There was a major crack among the country’s opposition political parties on Sunday after 55 national chairmen of political parties rejected the Peoples Democratic Party (PDP) call for the resignation of the Chairman of the Independent National Electoral Commission (INEC), Prof. Mahmood Yakubu.
The PDP had last Thursday asked the INEC chief to resign over statements allegedly credited to two INEC Commissioners; Festus Okoye and Haruna Mohammed, that the “card readers were circumvented” in elections conducted by the Commission.
The party, in a statement issued on Thursday by its National Publicity Secretary, Kola Ologbondiyan, said the statements were admissions that the November 16 governorship elections in Kogi and Bayelsa, as well as the Kogi West senatorial polls, were rigged.
But the 55 party chairmen, who came together under the aegis of Forum of Chairmen of Nigeria Political Parties, disagreed with the PDP on the call and rejected the party’s position on the efficacy of the smart card reader used at the polls.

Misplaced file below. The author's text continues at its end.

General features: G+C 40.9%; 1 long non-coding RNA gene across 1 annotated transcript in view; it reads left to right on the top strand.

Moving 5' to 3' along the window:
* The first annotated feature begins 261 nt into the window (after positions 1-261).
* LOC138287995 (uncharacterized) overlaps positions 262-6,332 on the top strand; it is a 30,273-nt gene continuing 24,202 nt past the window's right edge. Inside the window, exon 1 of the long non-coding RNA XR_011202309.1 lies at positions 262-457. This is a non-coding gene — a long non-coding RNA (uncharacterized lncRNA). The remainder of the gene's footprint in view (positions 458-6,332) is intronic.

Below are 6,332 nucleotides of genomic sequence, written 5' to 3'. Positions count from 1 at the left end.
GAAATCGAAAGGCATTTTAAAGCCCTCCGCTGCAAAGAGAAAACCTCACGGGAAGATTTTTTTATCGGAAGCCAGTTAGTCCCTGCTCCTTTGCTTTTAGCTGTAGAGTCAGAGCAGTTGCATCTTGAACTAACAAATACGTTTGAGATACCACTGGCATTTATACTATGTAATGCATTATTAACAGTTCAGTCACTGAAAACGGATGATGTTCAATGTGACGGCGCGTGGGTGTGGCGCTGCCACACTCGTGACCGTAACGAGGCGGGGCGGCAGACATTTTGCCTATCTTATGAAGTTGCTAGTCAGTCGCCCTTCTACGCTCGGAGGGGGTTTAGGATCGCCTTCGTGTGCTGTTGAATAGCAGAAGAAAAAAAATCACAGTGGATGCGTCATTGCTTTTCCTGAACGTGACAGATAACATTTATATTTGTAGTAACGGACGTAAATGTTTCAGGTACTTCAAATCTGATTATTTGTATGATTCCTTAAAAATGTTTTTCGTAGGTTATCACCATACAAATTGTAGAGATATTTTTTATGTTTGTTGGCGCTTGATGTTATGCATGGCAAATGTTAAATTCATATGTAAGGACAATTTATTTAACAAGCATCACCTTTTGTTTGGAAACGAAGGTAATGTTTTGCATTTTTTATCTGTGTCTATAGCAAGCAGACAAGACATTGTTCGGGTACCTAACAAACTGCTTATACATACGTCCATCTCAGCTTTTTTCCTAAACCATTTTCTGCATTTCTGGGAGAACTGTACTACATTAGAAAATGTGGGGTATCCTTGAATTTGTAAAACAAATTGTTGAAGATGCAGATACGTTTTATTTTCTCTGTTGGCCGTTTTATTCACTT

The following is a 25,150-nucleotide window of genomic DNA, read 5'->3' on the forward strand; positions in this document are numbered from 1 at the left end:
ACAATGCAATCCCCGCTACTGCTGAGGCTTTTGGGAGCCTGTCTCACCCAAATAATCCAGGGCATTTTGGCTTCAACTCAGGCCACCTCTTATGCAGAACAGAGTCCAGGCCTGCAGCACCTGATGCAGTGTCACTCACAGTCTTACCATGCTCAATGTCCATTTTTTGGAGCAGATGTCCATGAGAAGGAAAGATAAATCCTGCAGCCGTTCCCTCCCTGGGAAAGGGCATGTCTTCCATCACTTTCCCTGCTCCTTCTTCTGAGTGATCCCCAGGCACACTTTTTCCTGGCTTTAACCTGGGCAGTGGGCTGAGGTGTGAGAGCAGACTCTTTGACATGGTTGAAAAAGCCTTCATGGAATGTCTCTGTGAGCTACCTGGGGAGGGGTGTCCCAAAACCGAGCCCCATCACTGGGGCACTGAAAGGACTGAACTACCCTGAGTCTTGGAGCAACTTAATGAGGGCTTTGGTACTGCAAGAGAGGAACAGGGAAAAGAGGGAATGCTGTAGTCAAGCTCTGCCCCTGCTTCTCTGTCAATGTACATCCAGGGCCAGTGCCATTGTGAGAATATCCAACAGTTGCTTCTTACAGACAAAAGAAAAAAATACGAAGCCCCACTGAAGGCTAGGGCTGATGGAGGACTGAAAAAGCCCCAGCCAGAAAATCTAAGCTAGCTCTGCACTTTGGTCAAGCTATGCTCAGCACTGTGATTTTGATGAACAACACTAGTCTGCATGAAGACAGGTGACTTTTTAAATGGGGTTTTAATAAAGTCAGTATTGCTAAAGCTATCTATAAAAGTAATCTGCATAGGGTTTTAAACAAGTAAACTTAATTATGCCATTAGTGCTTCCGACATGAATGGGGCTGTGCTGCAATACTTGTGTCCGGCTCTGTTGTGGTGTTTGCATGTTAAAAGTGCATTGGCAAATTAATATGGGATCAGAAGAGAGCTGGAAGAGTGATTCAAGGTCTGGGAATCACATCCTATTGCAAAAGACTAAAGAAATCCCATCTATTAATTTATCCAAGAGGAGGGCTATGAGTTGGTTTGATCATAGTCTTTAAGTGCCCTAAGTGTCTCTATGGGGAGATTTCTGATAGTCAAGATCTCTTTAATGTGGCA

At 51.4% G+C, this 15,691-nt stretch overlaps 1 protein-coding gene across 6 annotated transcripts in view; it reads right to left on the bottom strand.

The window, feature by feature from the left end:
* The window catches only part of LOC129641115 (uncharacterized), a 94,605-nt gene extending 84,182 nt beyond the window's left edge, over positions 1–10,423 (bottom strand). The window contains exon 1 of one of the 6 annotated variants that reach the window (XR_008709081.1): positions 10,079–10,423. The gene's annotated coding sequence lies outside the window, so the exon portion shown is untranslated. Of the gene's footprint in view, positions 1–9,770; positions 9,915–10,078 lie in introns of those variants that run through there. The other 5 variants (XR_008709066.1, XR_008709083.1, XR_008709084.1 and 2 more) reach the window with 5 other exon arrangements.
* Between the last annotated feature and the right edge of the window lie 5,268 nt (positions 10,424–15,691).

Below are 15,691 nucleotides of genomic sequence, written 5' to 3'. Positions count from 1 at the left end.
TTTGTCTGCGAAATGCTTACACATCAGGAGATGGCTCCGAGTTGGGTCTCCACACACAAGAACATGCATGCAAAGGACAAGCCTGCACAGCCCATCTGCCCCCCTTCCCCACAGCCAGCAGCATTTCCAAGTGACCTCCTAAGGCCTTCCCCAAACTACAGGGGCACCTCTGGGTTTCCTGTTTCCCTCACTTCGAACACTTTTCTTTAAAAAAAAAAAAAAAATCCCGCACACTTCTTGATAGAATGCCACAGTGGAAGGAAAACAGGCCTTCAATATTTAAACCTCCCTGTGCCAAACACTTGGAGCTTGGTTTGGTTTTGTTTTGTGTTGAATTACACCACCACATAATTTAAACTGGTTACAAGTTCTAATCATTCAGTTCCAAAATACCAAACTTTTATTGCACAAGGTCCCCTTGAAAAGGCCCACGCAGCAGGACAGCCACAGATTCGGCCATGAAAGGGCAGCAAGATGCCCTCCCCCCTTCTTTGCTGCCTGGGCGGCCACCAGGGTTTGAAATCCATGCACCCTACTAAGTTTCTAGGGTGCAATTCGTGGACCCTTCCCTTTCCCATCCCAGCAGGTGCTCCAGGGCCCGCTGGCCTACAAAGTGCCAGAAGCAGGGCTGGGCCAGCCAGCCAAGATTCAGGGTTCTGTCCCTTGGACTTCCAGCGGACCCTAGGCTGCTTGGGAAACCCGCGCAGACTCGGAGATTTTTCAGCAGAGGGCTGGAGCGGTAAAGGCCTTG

The Chairman of the forum, Chief Perry Opara, in a statement issued on Sunday on behalf of the group, insisted that the PDP’s position was not only in bad faith but did not also represent the forum.
The statement read: “It is clear to even less political minds that the smart card reader’s efficacy has been politically and judicially neutralized and it must be mentioned that this was largely done by members of the PDP who argued before the Supreme Court against its relevance in relation to the voter register.
“The Supreme Court only agreed with the arguments of the PDP and therefore neutralized the smart card reader.
“The PDP should therefore not run with the hare and hunt with the hounds. The PDP cannot be crying wolf now when it earlier celebrated the judgments which nullified the Card Readers as a victory for democracy.
“The position of the Supreme Court which for now is the law makes the voter register the final proof of the accreditation of voters. Hence, making the record of the card reader inadmissible in court as proof of accreditation.”